How long has it been since you were face to face with a large group of soon-to-be new families at a consumer-facing event?
The energy in the space increases as everyone enters, the chatter becomes louder, the laughter and jostling to get around and see all the booths intensify. The rush of people as they come by to ask the question on their giveaway sheet begins. I like to tweak my spiel to answer the prize-sheet question hoping they will ask more questions - to intrigue them.
I spent last weekend at a consumer event—an all-day affair. I had the golden opportunity to speak about babywearing to an attentive audience and to help many people explore baby carriers. I was exhausted, my feet hurt, my voice started to go, but I LOVED IT!!!
The best part of having the opportunity to share about babywearing is how easy it is to arouse someone's curiosity.
One of my challenges is keeping it simple, especially for the people there to gather knowledge or enter into a prize pool. I mentally prepare myself with a simple exercise I will share with you.
- I brainstorm the most common questions new-to-babywearing people ask. 5-8 questions are my max.
- Next, I verbally answer these questions out loud. I let myself verbally wind around and around until I find all the juicy tidbits I can share. However, I know that's not how I will answer in reality.
- Then I imagine I need to leave straight away, meaning I can only say a few words, then I have to run. I think of it as the 'twitter-version.' Sadly, there is no room for intrigue.
- Then the final step is to answer the question in 2-3 sentences. I write it out when I can, which might sound tedious, but it is best. This response should last about 15-20 seconds. Longer than that, and you might lose them.
This exercise forces me to boil down the answers to key questions so that I may answer organically - without OVER answering. Since I spend most of my time teaching professionals who are past this early stage of discovering babywearing, I usually provide more in-depth and varied responses to questions. The consumer audience, though, isn't ready for that much information. If they are - they will keep asking questions.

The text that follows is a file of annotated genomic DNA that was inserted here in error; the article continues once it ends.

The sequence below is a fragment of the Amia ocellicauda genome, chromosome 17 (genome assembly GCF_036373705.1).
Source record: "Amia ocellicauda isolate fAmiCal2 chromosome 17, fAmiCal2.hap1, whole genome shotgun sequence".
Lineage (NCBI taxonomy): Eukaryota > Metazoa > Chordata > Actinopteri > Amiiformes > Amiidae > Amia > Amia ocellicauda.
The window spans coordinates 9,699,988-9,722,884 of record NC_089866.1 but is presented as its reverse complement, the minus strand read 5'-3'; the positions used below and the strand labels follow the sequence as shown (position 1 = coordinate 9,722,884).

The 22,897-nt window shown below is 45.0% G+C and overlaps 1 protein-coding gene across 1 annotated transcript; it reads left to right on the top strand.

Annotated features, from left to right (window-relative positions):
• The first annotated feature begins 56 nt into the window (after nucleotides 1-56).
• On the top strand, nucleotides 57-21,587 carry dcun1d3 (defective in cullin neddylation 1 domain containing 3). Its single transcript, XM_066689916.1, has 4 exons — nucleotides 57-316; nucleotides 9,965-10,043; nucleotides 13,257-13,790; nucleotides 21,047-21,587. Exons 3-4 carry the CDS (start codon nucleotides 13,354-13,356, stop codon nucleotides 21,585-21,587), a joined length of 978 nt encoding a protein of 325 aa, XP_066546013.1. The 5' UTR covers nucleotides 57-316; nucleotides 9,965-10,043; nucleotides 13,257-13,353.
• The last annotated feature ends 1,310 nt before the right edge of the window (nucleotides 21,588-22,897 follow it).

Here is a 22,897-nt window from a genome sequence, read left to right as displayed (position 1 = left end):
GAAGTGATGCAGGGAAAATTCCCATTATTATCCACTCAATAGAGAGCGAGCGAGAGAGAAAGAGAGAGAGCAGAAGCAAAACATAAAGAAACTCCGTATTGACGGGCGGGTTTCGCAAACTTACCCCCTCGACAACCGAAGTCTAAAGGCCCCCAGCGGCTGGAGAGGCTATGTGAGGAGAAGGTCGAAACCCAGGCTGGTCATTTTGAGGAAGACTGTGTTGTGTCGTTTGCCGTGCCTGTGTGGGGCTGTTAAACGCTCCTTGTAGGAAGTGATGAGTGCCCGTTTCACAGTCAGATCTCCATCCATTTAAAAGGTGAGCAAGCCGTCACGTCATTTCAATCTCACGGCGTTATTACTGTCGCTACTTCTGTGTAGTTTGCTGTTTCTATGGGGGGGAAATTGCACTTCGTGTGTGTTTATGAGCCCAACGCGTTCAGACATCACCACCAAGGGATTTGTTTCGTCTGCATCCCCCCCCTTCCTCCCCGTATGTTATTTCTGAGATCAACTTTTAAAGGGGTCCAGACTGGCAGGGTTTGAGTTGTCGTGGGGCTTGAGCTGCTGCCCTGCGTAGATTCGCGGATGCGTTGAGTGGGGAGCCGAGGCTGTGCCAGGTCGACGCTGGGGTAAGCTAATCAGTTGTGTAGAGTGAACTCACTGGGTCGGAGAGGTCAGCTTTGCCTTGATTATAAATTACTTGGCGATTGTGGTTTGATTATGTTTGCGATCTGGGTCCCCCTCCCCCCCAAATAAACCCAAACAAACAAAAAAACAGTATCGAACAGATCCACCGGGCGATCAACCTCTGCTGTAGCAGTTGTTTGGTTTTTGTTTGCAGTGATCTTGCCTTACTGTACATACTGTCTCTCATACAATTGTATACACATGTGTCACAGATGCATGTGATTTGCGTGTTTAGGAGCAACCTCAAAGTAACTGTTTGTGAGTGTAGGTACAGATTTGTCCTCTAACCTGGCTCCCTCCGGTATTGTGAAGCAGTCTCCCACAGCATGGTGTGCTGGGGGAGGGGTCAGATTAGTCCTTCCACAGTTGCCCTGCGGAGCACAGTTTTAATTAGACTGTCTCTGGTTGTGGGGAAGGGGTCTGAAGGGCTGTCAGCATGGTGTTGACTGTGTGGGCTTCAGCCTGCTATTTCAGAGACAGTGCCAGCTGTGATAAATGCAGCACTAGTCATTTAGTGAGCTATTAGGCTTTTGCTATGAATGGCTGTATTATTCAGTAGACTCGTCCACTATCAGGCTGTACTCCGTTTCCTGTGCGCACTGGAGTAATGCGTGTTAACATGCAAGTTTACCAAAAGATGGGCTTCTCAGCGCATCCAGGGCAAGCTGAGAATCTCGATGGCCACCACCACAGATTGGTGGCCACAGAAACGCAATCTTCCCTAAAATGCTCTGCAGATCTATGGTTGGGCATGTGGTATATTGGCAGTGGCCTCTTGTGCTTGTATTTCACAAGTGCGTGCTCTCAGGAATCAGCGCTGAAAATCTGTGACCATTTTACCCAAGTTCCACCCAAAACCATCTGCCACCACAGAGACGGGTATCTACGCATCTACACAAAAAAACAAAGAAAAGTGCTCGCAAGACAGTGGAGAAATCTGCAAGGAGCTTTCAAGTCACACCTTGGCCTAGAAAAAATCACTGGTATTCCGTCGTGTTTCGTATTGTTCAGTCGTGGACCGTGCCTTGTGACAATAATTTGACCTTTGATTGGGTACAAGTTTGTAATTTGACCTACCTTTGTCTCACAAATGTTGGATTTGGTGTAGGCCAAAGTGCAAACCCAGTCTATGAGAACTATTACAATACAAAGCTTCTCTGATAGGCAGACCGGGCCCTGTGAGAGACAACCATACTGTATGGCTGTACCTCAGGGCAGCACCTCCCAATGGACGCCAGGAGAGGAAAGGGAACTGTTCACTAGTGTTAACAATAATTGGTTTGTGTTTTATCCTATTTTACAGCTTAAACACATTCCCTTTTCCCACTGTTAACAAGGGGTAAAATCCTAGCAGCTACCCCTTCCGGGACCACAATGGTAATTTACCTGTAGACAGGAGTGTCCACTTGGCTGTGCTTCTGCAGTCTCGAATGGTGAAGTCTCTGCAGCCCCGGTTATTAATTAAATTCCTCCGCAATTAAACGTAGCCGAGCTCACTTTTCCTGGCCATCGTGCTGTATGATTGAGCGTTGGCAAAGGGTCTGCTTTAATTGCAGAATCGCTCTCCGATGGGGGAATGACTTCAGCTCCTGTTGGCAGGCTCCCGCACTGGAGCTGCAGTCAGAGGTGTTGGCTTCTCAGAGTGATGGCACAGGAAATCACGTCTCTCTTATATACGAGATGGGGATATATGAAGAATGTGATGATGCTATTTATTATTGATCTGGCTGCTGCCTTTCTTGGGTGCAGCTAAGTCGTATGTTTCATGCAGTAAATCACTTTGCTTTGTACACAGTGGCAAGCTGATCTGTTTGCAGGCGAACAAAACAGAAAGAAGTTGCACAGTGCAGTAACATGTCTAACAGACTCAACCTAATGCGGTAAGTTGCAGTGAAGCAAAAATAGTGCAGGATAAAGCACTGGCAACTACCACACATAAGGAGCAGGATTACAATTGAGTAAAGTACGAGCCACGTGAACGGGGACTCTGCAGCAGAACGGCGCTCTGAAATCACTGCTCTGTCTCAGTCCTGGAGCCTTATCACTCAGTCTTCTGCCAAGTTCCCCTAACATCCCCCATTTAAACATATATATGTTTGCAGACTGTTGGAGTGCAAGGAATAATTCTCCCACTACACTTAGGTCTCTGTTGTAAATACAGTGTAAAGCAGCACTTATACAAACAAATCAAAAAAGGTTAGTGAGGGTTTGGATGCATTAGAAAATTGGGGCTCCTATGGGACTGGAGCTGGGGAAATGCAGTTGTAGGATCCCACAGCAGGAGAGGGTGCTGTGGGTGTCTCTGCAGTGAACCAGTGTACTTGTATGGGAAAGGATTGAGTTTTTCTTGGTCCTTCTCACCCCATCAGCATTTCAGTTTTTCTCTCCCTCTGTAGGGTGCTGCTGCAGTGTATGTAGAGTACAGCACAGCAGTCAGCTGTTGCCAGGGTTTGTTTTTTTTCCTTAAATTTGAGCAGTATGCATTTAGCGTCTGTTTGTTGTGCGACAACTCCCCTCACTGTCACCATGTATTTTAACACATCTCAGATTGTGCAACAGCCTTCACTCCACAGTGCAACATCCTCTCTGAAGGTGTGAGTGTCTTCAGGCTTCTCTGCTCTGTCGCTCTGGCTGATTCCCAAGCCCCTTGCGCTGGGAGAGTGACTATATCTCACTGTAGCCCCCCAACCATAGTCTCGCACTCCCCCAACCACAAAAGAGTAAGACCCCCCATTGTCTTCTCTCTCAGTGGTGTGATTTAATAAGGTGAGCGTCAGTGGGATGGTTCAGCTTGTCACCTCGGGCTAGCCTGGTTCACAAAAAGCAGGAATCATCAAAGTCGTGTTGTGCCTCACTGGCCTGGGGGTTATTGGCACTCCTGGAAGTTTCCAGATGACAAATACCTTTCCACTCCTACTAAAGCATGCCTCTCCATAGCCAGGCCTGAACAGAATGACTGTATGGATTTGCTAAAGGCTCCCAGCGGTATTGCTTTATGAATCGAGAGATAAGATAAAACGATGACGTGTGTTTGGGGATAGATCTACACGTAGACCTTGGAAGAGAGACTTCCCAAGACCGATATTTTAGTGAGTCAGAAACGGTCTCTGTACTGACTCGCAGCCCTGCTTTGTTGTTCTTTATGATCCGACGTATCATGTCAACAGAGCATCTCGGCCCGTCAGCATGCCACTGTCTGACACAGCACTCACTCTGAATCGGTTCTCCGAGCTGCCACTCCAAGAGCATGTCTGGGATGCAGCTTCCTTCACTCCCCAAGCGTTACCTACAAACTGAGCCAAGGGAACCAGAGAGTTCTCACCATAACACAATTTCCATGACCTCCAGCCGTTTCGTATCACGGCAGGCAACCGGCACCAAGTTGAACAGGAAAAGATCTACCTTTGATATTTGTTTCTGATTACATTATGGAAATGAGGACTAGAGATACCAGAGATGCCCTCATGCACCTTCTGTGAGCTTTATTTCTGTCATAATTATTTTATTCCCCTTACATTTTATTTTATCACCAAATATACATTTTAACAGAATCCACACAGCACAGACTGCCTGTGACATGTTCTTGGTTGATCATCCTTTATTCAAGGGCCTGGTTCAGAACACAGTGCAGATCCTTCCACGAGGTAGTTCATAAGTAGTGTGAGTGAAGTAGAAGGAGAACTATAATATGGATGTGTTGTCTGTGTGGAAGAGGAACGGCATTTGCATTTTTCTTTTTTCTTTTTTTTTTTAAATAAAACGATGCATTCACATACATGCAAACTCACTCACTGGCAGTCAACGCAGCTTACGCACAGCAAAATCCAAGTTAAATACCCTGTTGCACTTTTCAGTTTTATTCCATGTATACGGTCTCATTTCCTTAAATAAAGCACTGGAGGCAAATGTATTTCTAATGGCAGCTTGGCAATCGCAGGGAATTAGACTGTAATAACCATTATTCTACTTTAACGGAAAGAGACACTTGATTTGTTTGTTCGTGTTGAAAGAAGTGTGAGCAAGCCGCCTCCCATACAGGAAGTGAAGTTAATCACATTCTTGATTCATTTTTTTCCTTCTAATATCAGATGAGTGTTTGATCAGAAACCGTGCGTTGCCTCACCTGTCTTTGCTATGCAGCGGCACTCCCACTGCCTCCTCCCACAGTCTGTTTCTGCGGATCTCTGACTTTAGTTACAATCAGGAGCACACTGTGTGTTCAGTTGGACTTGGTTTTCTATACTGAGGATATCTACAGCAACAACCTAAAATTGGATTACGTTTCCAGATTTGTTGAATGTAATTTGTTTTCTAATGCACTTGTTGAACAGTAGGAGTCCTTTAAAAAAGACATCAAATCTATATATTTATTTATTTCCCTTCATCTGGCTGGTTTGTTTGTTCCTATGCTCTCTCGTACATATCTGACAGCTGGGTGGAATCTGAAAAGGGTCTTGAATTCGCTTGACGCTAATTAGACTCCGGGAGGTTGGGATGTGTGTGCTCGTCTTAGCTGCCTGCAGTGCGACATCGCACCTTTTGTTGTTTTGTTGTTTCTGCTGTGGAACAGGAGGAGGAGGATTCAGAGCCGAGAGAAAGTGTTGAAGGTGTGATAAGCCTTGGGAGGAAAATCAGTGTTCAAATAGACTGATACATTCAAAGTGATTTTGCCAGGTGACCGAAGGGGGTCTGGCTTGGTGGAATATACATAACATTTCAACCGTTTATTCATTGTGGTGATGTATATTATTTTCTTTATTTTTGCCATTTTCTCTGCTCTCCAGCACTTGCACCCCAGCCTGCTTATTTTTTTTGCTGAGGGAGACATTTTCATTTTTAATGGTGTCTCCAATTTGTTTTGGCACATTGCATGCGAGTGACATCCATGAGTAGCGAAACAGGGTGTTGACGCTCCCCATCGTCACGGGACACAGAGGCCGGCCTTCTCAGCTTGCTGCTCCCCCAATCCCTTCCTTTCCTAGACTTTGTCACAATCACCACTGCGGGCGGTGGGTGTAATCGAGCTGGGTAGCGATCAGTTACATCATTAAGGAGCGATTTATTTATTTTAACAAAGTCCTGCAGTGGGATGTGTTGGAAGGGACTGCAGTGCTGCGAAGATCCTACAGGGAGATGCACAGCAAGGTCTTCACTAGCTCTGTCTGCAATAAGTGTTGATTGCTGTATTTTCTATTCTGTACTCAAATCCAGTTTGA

I will provide an example. Here is the question asked most frequently last week:
"When may I start babywearing? Are there certain carriers that are better?" (Never mind that it is technically two questions.)
- I will not include my long winding answer here…. As it is verbose!
- The 'need to leave' answer - "Day one, and the carrier you like." This leaves a lot to be desired; it's technically accurate but not exciting or curiosity-inducing.
- The 2-3 sentence answer might look like this (it takes me 18 seconds to say this):
- "You can babywear day one, but you will likely start once you're home. Now the carrier's another story - try on several carriers, preferably with someone trained in babywearing, this way you won't buy the wrong carrier for you, plus you will know how to use it when you get home. You want to be comfortable with your carrier so that you may make yourself some breakfast."
There are many ways to answer this question. The more options the more I have to draw on organically as conversations come up. The rapid-fire succession of people asking the same questions over and over gives you time to practice several iterations of your response, and you will find the answers rolling off your tongue with specificity that invites a person to ask more.
I would love to hear your 2-3 sentence response or a technique you use to prepare not to overshare! Hit reply and let me know.